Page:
Newspaper employees receive death threats
"You have ignored many of our previous warnings," said a message in Tamil signed by the group that was sent to the newspaper last weekend. "As a result we demand that 'Uthayan''s journalists, employees, agents and guards formally resign by 30 June. Those not complying will be subjected to the death penalty."
Reporters Without Borders sent message of solidarity to all of the Uthayan press group's employees. The managing director, E. Saravanapavan, who has gone to Jaffna to better protect his employees, told Reporters Without Borders that the army, police and main Tamil parties have condemned the threats and taken measures to protect the newspaper.
"More than half of our staff have not come to work because of these threats," Saravanapavan said. "Yesterday only two of our oldest journalists wrote articles. The newspaper was distributed this morning but with great difficulty (. . .) The armed forces commander in Jaffna and the police chief have told me that the safety of the 'Uthayan' office will be guaranteed."
Two additional policemen have been assigned to protecting the newspaper while soldiers have been stationed nearby. Saravanapavan has two bodyguards.
Two employees were killed when gunmen attacked the newspaper's building in May 2006, an incident that was never properly investigated.
"Such is the climate of violence and intolerance in which the authorities plan to hold local elections in Jaffna in August," Reporters Without Borders said. "The ability of 'Uthayan', a critic of the pro-governmental Tamil parties, to publish safely is a crucial test of the credibility of this already controversial election. Without press freedom, there are no free elections."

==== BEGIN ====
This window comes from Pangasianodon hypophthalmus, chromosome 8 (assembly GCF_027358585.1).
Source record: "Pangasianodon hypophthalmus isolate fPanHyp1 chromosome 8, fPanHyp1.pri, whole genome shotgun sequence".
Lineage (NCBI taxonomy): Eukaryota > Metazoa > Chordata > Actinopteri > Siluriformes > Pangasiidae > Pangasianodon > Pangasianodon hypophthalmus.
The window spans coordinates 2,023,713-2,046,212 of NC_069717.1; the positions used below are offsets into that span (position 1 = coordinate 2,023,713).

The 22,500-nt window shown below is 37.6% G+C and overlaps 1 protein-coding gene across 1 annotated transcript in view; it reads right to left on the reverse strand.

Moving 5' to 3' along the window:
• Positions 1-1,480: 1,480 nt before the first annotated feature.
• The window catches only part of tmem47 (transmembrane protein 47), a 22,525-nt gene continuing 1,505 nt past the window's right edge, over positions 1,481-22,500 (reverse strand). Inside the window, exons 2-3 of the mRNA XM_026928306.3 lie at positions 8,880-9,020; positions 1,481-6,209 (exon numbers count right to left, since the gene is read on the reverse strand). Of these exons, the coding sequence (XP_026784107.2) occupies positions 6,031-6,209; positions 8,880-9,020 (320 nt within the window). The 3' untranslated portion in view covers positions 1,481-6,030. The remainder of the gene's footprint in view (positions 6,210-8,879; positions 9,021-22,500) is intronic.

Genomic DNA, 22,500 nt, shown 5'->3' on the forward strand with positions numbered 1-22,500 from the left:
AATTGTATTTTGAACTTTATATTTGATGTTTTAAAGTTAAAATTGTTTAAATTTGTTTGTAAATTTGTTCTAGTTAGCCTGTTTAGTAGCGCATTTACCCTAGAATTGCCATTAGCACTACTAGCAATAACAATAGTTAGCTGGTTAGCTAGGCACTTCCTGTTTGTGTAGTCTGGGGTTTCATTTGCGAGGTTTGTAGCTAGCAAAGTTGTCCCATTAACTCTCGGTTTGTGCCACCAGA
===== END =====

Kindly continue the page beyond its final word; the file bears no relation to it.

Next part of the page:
Reporters Without Borders calls on the Tamil parties participating in the elections to pledge to respect press freedom. "It is encouraging to see that the TNA, TULF and EPDP have condemned the threats against 'Uthayan'," Reporters Without Borders added. "But more than words are needed if Jaffna's journalists are finally going to have acceptable conditions in which to work."
The message sent by the Tamil United Force to Safeguard the Country accused "Uthayan" of "causing confusion among the Tamils by publishing reports aimed at making them side with the 'terrorists' and inciting racial hatred in order to destroy the Tamils and the basis for a permanent freedom that has now been achieved."
The threats are clearly designed to silence a newspaper that has often criticised Tamil political parties that support the government in Colombo.
A Jaffna-based journalist told Reporters Without Borders that "the threats terrify all journalists in the peninsula." Many Jaffna journalists suspect the EPDP of being behind the threats. The EPDP, a militia led by Douglas Devananda, a government minister, has been implicated in many press freedom violations.
Unidentified thugs burned hundreds of copies of "Uthayan" five days ago in Jaffna and threatened to kill a distributor. A guard was injured when a grenade exploded outside the newspaper's building on 24 March.
Meanwhile, Reporters Without Borders hopes that the police will identify the source of telephone threats made against the editor of "Sudar Oli", a newspaper that is part of the Uthayan group. The threatening calls were made from 0772487667 and 0778114377, numbers that are registered in the north of the Jaffna peninsula, in an EPDP-controlled area.